TOKYO, OCTOBER 15, 2012 (PHILSTAR) By Neil Jerome Morales – Credit rating agencies are “very pleased” with developments in the Philippines, particularly on the economic and political fronts, Finance Secretary Cesar Purisima said yesterday.

[VIDEO: President Aquino on preliminary peace deal with MILF ]

In an interview with The STAR, Purisima said the credit raters have shown interest in the country’s fiscal status, economic growth, the status of the public-private partnership program and even in the preliminary peace deal between the government and the Moro Islamic Liberation Front (MILF).

“They are very positive. They recognize the important structural reforms that have been undertaken in the past,” Bangko Sentral ng Pilipinas Deputy Governor Diwa Guinigundo (photo at right) said in a separate interview.

The Philippine officials briefed Standard & Poor’s on Thursday, and Fitch Ratings and Moody’s Investor Service on Friday night on breakthroughs achieved by the Philippines in its reform efforts.

The Philippines is trying to secure an investment-grade rating by 2016, to widen access to financing as well as entice more investors.

“The market has graded us two notches above credit rating. The credit ratings are known as lagging indicators but I hope they catch up soon,” Purisima said.

[PHOTO -Finance Secretary Cesar V. Purisima INQUIRER FILE PHOTO]

To date, the highest credit rating of the country came from Fitch and Standard & Poor’s, which ranked the Philippines only a notch below investment grade with stable outlooks.

Moody’s has placed the country two notches below investment grade but with a positive forecast.

Purisima said Mindanao is a potential boost to our growth rate, referring to the positive turn of events in the Mindanao peace process.

“It means there is better chance of pursuing growth. More resources will be free that can provide us with an additional momentum in pursuing growth,” Guinigundo said, apprising credits raters of the impact of the Mindanao development on overall growth.


WB, JICA to help set up development framework for Mindanao By Neil Jerome Morales (The Philippine Star) Updated October 15, 2012 12:00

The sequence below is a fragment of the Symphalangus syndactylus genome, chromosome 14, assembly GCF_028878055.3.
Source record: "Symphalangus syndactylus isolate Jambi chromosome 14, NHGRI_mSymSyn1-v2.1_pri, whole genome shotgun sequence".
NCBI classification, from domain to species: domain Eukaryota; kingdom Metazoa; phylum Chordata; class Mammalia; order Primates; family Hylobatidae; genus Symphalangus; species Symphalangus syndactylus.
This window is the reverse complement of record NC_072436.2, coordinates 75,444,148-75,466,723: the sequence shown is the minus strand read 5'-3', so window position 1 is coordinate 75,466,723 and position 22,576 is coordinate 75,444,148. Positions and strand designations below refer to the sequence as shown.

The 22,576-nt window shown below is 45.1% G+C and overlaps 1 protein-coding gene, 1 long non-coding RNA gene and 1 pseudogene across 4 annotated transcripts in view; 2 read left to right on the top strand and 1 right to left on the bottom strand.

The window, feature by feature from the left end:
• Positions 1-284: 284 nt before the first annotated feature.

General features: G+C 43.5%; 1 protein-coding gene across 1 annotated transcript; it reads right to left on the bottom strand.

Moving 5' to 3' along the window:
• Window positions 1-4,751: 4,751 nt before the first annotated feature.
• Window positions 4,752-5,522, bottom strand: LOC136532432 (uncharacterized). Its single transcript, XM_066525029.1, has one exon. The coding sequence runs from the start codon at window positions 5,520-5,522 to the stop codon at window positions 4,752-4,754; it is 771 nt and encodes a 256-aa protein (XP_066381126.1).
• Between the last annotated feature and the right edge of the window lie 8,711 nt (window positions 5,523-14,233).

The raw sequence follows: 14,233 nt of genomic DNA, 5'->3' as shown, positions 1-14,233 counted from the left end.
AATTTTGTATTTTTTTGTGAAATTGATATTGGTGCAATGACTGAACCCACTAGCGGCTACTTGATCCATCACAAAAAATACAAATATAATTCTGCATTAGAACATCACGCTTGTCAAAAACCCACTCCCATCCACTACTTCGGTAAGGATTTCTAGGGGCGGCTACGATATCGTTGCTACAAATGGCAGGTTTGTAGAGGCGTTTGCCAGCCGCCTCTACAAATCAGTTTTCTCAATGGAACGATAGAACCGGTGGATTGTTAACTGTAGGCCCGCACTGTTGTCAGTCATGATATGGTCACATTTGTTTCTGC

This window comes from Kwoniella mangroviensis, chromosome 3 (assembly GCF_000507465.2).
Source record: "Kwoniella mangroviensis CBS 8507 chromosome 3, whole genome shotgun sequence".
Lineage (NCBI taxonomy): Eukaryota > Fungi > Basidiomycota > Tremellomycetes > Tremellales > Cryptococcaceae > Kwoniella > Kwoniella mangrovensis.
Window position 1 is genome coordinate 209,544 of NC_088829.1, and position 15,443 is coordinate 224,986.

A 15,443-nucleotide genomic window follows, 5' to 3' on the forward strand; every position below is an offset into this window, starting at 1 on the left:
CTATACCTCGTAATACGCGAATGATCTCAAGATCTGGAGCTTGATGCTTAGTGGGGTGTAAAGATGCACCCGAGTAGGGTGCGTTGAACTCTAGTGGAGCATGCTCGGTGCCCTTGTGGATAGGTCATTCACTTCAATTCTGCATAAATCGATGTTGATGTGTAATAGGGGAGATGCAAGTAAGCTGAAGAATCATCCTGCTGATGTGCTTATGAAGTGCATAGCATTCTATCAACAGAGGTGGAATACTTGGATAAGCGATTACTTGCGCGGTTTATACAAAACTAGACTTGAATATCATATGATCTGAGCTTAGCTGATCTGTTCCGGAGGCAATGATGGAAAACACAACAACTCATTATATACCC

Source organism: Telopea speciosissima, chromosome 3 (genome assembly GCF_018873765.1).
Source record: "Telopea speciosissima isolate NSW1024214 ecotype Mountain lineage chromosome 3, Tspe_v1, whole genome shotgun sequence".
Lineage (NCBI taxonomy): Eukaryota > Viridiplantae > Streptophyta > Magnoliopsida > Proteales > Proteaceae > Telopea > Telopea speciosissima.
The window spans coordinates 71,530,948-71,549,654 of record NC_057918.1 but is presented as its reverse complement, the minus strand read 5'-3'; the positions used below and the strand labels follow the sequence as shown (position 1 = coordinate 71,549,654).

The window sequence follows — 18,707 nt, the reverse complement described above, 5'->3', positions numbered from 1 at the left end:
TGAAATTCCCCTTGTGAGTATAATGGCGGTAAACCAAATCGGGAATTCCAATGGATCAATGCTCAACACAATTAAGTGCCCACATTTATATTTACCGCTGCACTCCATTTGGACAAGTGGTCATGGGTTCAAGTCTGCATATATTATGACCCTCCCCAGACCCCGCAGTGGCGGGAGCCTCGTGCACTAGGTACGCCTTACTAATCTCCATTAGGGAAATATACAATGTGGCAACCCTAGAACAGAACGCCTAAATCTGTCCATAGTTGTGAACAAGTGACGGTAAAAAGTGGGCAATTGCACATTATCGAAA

TOKYO – The World Bank (WB) and Japan International Cooperation Agency (JICA) will help the Philippine government in setting up a development framework for Mindanao amid a new peace deal with the Moro Islamic Liberation Front (MILF), a finance official said yesterday.

“We discussed with World Bank how they are going to give their support for the peace agreement and ensure the development in Mindanao,” Finance Undersecretary Rosalia de Leon told The STAR on the sidelines of the International Monetary Fund-World Bank annual conference here.

Members of the Philippine delegation attended various meetings with foreign counterparts and officials of multilateral agencies.

De Leon said that talks with JICA, which has assisted numerous agriculture productivity and energy sector projects in the Philippines, also focused on Mindanao.

“They are very pleased that finally there is peace agreement. They are very supportive going forward on what we can do not only on peace but also development in Mindanao,” she added.

[PHOTO -[Photo - The Finance chief’s undersecretaries Gil Beltran, Rosalia de Leon (middle) and Jeremias Paul, Jr. Jonjon vicencio/Star]

The framework peace agreement between the government and the MILF is expected to uplift Mindanao’s development, which has been hampered by decades of armed conflict.

De Leon said the government will work with JICA and WB in developing the pipeline of assistance projects that include capacity-building and infrastructure projects.

“We are also going to work with them to facilitate the utilization of the overseas development assistance (ODA),” De Leon said.

Both JICA and WB have been very active in supporting projects in the Philippines.

Among the JICA-funded projects were the maternal and child healthcare, flood management program of the public works department and the development of location-specific Integrated High-Yielding Rice-Based Technologies.

In March last year, JICA inked an agreement with the Philippine government to provide loans of up to 68.263 billion yen for seven projects in the country.

On the other hand, WB has committed to support several programs in the Philippines. It will lend as much as $140 million for the Cavite-Laguna Tollway project, $275 million for the Metro Manila Wastewater Management project and $110 million for the Cebu Bus Rapid Transit project.


PHL, MILF to sign ‘historic’ peace deal Written by Mia M. Gonzalez / Reporter

Peace deal with MILF to benefit business as well: Aquino